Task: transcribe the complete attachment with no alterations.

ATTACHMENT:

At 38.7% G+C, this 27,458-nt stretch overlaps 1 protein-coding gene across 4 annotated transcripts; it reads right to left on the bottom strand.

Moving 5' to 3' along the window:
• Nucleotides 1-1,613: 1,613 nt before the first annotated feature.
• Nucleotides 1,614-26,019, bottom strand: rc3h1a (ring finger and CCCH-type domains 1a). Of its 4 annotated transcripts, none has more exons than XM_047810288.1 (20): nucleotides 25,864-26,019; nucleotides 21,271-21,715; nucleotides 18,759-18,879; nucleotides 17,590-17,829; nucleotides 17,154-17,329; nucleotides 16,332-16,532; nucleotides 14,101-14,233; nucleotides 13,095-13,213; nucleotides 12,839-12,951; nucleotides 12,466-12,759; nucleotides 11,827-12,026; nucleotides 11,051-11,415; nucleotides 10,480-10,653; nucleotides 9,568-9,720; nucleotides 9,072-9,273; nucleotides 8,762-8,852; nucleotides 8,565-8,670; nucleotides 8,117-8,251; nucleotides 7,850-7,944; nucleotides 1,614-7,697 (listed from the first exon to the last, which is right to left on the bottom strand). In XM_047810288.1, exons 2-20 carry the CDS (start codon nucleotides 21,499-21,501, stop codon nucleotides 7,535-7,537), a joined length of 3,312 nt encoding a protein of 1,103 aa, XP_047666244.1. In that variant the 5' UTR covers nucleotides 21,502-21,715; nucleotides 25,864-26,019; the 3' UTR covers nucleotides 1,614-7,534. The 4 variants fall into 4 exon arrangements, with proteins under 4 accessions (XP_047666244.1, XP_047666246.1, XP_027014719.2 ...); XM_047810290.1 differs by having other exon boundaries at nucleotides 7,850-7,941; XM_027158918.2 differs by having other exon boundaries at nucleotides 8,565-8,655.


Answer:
At 38.7% G+C, this 27,458-nt stretch overlaps 1 protein-coding gene across 4 annotated transcripts; it reads right to left on the bottom strand.

Moving 5' to 3' along the window:
• Nucleotides 1-1,613: 1,613 nt before the first annotated feature.
• Nucleotides 1,614-26,019, bottom strand: rc3h1a (ring finger and CCCH-type domains 1a). Of its 4 annotated transcripts, none has more exons than XM_047810288.1 (20): nucleotides 25,864-26,019; nucleotides 21,271-21,715; nucleotides 18,759-18,879; nucleotides 17,590-17,829; nucleotides 17,154-17,329; nucleotides 16,332-16,532; nucleotides 14,101-14,233; nucleotides 13,095-13,213; nucleotides 12,839-12,951; nucleotides 12,466-12,759; nucleotides 11,827-12,026; nucleotides 11,051-11,415; nucleotides 10,480-10,653; nucleotides 9,568-9,720; nucleotides 9,072-9,273; nucleotides 8,762-8,852; nucleotides 8,565-8,670; nucleotides 8,117-8,251; nucleotides 7,850-7,944; nucleotides 1,614-7,697 (listed from the first exon to the last, which is right to left on the bottom strand). In XM_047810288.1, exons 2-20 carry the CDS (start codon nucleotides 21,499-21,501, stop codon nucleotides 7,535-7,537), a joined length of 3,312 nt encoding a protein of 1,103 aa, XP_047666244.1. In that variant the 5' UTR covers nucleotides 21,502-21,715; nucleotides 25,864-26,019; the 3' UTR covers nucleotides 1,614-7,534. The 4 variants fall into 4 exon arrangements, with proteins under 4 accessions (XP_047666244.1, XP_047666246.1, XP_027014719.2 ...); XM_047810290.1 differs by having other exon boundaries at nucleotides 7,850-7,941; XM_027158918.2 differs by having other exon boundaries at nucleotides 8,565-8,655.